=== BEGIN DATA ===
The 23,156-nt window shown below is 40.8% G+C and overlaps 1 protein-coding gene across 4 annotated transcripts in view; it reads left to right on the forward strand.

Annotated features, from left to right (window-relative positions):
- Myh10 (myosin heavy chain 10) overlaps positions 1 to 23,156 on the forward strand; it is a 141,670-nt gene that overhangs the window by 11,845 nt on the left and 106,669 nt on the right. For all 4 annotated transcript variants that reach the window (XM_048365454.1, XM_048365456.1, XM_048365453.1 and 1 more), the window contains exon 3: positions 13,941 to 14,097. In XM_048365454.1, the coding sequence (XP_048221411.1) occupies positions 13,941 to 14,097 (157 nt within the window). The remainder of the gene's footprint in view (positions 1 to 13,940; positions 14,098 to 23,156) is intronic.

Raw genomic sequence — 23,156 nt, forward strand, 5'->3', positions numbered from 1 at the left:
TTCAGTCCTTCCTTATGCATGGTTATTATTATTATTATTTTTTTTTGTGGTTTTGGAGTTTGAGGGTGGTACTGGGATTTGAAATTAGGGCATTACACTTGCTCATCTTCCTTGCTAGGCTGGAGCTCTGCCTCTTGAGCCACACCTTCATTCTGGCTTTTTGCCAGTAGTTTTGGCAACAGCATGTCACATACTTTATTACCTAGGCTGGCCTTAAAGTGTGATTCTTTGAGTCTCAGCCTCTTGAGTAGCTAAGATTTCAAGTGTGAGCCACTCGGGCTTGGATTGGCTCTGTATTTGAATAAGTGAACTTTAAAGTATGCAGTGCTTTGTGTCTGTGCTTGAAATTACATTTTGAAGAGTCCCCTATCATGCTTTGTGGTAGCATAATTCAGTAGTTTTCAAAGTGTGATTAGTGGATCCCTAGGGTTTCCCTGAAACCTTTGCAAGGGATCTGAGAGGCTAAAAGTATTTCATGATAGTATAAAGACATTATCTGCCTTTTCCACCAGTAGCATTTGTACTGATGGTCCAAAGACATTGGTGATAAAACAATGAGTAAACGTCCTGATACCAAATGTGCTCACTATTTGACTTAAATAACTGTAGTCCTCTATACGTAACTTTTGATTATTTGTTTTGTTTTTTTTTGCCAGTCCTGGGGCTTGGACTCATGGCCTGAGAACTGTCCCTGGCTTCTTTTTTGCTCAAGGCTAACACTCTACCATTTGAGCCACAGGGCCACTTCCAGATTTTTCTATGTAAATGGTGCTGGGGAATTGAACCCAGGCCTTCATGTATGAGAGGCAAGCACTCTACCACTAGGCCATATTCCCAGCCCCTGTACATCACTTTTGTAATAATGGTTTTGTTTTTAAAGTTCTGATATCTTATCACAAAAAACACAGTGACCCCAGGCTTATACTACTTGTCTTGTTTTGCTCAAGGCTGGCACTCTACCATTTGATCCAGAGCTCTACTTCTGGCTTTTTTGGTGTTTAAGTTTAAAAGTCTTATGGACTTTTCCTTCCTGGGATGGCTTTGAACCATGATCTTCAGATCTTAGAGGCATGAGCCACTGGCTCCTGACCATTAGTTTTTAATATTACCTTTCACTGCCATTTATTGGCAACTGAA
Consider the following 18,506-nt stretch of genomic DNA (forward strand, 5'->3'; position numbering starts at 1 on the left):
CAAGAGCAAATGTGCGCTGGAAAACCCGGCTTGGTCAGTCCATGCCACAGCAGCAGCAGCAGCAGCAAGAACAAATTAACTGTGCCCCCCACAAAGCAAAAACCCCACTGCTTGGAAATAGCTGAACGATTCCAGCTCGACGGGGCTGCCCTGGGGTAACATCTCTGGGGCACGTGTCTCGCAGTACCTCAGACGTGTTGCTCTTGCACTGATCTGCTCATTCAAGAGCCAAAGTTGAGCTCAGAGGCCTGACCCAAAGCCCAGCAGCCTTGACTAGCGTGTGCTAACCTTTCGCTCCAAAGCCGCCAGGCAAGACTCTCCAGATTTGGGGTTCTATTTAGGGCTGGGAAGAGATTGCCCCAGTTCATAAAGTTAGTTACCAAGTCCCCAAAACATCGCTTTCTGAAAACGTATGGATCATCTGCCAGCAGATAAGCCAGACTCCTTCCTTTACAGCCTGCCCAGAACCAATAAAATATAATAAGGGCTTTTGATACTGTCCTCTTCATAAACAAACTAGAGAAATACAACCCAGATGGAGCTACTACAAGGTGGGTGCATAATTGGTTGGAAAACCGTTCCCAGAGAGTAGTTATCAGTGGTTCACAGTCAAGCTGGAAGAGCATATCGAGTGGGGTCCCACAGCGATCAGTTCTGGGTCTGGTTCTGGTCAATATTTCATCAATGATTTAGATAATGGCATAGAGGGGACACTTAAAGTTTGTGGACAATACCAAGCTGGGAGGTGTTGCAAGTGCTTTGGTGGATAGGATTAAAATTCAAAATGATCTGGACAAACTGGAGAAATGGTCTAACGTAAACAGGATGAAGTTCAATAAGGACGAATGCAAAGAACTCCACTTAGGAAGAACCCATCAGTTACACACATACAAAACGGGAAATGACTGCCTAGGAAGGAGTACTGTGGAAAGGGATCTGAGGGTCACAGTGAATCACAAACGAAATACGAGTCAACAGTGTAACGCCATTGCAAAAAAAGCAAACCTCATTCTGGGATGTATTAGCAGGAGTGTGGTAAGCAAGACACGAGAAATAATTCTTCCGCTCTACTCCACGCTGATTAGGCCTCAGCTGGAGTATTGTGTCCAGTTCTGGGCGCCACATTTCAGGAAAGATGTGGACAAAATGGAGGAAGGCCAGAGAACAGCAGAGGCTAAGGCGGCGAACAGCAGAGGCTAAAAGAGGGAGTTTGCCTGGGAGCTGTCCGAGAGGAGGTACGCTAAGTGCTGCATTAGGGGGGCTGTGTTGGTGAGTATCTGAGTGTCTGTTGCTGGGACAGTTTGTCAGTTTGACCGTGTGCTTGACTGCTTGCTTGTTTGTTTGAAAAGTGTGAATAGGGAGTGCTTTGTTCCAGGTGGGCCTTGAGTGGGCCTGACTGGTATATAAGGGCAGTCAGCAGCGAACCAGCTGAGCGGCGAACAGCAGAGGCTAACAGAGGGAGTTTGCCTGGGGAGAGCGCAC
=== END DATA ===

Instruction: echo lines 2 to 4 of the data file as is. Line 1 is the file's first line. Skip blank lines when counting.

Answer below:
Annotated features, from left to right (window-relative positions):
- Myh10 (myosin heavy chain 10) overlaps positions 1 to 23,156 on the forward strand; it is a 141,670-nt gene that overhangs the window by 11,845 nt on the left and 106,669 nt on the right. For all 4 annotated transcript variants that reach the window (XM_048365454.1, XM_048365456.1, XM_048365453.1 and 1 more), the window contains exon 3: positions 13,941 to 14,097. In XM_048365454.1, the coding sequence (XP_048221411.1) occupies positions 13,941 to 14,097 (157 nt within the window). The remainder of the gene's footprint in view (positions 1 to 13,940; positions 14,098 to 23,156) is intronic.

Raw genomic sequence — 23,156 nt, forward strand, 5'->3', positions numbered from 1 at the left: